There's at least one airline on the eastern side of the Pond that has (or until recently had) a US style system: crewmembers could jump seat in certain defined circumstances but all sorts of caveats.

Families, nowhere as far as I know.

S.o.S. 21st Jun 2022 16:42

Sadly this is the case. However, as we already have a few flight deck stories in this thread, let us have some more! Make this thread a joyous celebration of that time and, if you have any photos from your visits, please post them too. All are welcome!

longer ron 21st Jun 2022 18:41

Many years ago flying with 'Buzz' from Stansted - Marseille/Marignane.
On one occasion - instead of the usual approach over the etang from the north,the crew told us we would be approaching from the south (ie from the med and approach over the coastal hills).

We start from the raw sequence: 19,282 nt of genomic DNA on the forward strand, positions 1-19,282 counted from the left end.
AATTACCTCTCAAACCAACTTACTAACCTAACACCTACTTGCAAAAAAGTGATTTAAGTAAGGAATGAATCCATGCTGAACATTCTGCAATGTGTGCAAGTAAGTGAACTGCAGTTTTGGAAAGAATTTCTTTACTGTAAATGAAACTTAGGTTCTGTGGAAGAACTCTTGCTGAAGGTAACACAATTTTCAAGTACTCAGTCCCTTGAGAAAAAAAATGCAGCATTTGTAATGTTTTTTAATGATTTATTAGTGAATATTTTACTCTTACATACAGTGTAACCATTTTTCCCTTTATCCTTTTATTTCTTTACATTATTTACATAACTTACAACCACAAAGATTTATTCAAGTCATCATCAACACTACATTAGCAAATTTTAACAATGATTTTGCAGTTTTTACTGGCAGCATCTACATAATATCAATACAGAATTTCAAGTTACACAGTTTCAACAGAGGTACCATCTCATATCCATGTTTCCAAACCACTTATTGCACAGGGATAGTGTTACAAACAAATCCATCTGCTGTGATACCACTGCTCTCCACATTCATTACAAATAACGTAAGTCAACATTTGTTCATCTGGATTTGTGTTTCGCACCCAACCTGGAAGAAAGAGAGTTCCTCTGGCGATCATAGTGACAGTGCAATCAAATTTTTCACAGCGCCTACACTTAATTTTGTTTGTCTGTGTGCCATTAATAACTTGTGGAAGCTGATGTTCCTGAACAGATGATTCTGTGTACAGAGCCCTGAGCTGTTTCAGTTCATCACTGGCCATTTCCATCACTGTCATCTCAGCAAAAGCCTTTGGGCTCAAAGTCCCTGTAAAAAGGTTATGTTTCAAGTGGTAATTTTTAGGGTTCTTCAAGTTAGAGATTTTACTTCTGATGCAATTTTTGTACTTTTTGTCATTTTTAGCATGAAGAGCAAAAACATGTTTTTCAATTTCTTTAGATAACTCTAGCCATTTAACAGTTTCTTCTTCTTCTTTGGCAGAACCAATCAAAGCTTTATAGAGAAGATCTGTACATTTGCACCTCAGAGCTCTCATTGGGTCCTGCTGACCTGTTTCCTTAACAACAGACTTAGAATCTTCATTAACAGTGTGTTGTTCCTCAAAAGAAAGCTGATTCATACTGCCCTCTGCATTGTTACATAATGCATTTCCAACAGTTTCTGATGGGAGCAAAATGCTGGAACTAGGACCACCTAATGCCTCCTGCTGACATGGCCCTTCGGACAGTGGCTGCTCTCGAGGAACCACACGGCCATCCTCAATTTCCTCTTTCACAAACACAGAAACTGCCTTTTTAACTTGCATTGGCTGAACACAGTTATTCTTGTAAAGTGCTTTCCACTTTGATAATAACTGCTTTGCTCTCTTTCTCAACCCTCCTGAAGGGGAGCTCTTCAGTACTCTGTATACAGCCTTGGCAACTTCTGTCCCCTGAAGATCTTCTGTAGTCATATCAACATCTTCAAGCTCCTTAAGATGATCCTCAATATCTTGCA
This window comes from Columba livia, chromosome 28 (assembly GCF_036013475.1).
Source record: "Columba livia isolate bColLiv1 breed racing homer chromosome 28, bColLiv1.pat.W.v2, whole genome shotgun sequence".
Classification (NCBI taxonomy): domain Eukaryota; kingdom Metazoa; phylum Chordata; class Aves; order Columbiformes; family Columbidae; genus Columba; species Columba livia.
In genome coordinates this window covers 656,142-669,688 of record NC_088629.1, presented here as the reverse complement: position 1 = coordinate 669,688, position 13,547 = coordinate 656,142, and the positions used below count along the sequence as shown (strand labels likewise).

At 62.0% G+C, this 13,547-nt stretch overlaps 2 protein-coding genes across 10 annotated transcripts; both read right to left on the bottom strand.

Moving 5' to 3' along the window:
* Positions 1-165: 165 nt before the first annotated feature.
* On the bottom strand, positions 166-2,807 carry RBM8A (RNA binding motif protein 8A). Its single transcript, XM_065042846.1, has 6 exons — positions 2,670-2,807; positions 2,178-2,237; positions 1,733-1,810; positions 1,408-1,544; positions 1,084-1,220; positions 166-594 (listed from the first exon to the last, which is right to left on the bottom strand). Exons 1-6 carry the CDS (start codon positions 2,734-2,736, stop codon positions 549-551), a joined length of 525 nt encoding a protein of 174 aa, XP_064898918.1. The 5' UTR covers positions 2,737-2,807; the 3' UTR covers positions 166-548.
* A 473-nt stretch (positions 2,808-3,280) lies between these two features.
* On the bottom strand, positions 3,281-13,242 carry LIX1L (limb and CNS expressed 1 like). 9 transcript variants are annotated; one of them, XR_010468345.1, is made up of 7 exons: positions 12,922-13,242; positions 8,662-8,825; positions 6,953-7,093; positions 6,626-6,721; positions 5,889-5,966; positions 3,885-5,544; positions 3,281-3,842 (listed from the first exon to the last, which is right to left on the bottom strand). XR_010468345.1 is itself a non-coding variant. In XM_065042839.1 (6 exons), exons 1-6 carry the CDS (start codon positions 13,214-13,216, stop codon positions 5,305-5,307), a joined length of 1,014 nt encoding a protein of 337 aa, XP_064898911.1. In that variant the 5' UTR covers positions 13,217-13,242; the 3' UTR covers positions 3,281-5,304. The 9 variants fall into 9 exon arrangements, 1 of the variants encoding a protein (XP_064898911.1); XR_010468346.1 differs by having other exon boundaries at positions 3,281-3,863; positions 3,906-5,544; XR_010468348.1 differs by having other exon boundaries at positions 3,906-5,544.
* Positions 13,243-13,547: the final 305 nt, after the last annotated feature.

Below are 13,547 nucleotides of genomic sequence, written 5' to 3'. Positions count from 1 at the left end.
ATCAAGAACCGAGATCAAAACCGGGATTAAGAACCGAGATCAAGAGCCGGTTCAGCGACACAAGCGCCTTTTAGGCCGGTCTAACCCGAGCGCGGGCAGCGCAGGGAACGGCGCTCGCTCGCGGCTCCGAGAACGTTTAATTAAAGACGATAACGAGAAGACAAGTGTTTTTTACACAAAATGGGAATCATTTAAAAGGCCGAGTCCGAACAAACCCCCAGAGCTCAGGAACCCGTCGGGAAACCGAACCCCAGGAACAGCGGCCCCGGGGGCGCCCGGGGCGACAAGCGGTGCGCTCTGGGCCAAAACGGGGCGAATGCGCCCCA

I was in a cheeky mood that day and asked the cabin crew if it was possible to get the jump seat for landing (I explained that as a rigger - I would not be distracting the crew with silly questions LOL).
I could not have wished for a friendlier crew,the capt was an ex Hatfield rigger and the F/O had also worked on a/c (C130's ?).
The F/O even asked my return date and told me he was flying that day and that i was welcome on the flight deck,that didn't work out as there was a 3rd crew member aboard (and anyway the weather was crap https://www.pprune.org/images/smilies/smile.gif),I did hang about in the cabin after landing to chat to the F/O and thank him again.
If either of the pilots frequent prune...thanks again for a great flight .

Brexoff 21st Jun 2022 22:15

Someone posted a video on Instagram the other day about being the single pax on a Widerøe (I think) Q400 and she was invited to sit in the cockpit for the full flight. She was even given a headset

piperpa46 21st Jun 2022 23:05